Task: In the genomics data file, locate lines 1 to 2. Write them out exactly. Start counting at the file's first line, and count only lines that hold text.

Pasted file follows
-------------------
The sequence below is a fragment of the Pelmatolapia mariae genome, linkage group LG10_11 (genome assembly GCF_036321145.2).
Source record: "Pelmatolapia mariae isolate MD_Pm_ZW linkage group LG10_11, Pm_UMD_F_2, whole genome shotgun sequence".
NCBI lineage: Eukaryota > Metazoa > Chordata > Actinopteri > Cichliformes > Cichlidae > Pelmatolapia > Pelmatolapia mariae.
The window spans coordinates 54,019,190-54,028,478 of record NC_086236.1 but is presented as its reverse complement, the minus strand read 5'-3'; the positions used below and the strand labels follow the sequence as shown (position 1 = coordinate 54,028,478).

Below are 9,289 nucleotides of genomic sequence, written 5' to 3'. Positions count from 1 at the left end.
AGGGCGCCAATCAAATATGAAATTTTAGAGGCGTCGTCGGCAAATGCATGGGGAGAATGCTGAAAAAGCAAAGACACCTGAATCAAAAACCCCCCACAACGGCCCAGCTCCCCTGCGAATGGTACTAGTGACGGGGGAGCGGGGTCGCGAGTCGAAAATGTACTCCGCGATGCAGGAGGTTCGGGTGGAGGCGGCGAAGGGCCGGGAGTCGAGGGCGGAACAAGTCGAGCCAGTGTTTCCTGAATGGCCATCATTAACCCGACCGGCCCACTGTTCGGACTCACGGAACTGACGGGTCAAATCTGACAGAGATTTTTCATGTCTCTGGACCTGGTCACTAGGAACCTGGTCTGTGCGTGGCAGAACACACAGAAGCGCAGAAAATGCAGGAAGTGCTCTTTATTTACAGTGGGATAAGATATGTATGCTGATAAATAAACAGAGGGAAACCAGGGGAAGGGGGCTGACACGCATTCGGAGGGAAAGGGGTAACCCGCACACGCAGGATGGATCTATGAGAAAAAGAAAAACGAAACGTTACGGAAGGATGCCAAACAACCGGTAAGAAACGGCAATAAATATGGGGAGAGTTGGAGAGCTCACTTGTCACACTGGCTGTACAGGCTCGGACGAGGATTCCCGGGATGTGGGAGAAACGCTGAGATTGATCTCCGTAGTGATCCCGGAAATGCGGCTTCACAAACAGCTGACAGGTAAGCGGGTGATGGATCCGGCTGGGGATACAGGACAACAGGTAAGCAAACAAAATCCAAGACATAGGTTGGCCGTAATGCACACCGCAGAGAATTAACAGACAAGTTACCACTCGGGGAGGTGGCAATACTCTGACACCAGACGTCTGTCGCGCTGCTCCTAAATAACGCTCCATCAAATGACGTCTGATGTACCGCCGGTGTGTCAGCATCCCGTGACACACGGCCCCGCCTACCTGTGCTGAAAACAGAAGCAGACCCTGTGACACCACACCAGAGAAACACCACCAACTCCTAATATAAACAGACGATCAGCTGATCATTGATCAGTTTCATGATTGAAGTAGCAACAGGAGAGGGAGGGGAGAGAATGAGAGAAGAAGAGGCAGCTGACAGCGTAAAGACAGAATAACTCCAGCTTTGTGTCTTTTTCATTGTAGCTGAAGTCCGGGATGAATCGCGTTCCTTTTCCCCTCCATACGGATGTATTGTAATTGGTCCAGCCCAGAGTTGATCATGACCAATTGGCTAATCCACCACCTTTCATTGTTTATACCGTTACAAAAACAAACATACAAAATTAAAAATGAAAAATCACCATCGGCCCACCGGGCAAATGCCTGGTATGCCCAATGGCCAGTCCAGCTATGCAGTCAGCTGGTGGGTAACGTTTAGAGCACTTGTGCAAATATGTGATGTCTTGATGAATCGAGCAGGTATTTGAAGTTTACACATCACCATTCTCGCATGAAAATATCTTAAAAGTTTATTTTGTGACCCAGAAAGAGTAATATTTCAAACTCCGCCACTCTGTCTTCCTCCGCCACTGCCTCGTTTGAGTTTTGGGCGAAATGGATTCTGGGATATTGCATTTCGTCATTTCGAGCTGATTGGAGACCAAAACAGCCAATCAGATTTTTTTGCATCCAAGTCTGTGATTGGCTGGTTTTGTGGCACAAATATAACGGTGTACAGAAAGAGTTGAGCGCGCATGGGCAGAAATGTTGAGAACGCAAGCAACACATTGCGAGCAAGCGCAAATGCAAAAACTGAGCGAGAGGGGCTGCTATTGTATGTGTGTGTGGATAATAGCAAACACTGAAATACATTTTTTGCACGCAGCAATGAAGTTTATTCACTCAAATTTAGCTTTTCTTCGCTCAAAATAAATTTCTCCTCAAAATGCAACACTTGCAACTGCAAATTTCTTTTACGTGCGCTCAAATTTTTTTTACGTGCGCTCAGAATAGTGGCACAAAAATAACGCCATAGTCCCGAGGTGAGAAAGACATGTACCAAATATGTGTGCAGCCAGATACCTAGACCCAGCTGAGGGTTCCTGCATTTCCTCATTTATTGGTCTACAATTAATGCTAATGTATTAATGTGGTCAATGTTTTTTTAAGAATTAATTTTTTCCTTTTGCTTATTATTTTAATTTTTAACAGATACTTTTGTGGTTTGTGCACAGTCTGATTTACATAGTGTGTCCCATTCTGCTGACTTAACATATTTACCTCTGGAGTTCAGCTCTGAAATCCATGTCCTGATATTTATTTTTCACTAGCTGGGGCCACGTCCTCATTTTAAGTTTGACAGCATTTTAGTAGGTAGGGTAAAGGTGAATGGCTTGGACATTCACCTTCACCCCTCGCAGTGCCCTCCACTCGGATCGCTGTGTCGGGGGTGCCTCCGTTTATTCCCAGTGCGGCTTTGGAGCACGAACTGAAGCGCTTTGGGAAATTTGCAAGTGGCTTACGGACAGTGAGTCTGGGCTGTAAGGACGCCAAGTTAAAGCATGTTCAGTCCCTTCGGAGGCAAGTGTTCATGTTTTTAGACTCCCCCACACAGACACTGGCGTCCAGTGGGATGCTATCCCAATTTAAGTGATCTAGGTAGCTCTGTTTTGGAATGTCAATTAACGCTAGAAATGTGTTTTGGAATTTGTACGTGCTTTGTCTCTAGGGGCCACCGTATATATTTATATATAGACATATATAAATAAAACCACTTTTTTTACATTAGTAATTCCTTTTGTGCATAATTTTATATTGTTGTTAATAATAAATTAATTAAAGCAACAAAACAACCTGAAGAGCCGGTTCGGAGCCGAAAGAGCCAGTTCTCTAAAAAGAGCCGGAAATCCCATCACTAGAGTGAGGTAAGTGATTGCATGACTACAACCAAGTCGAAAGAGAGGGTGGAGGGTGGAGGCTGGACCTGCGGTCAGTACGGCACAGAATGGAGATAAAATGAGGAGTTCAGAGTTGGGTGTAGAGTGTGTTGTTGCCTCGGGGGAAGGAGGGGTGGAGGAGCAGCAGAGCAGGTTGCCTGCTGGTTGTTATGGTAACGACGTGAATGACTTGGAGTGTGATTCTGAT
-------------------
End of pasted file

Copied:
The sequence below is a fragment of the Pelmatolapia mariae genome, linkage group LG10_11 (genome assembly GCF_036321145.2).
Source record: "Pelmatolapia mariae isolate MD_Pm_ZW linkage group LG10_11, Pm_UMD_F_2, whole genome shotgun sequence".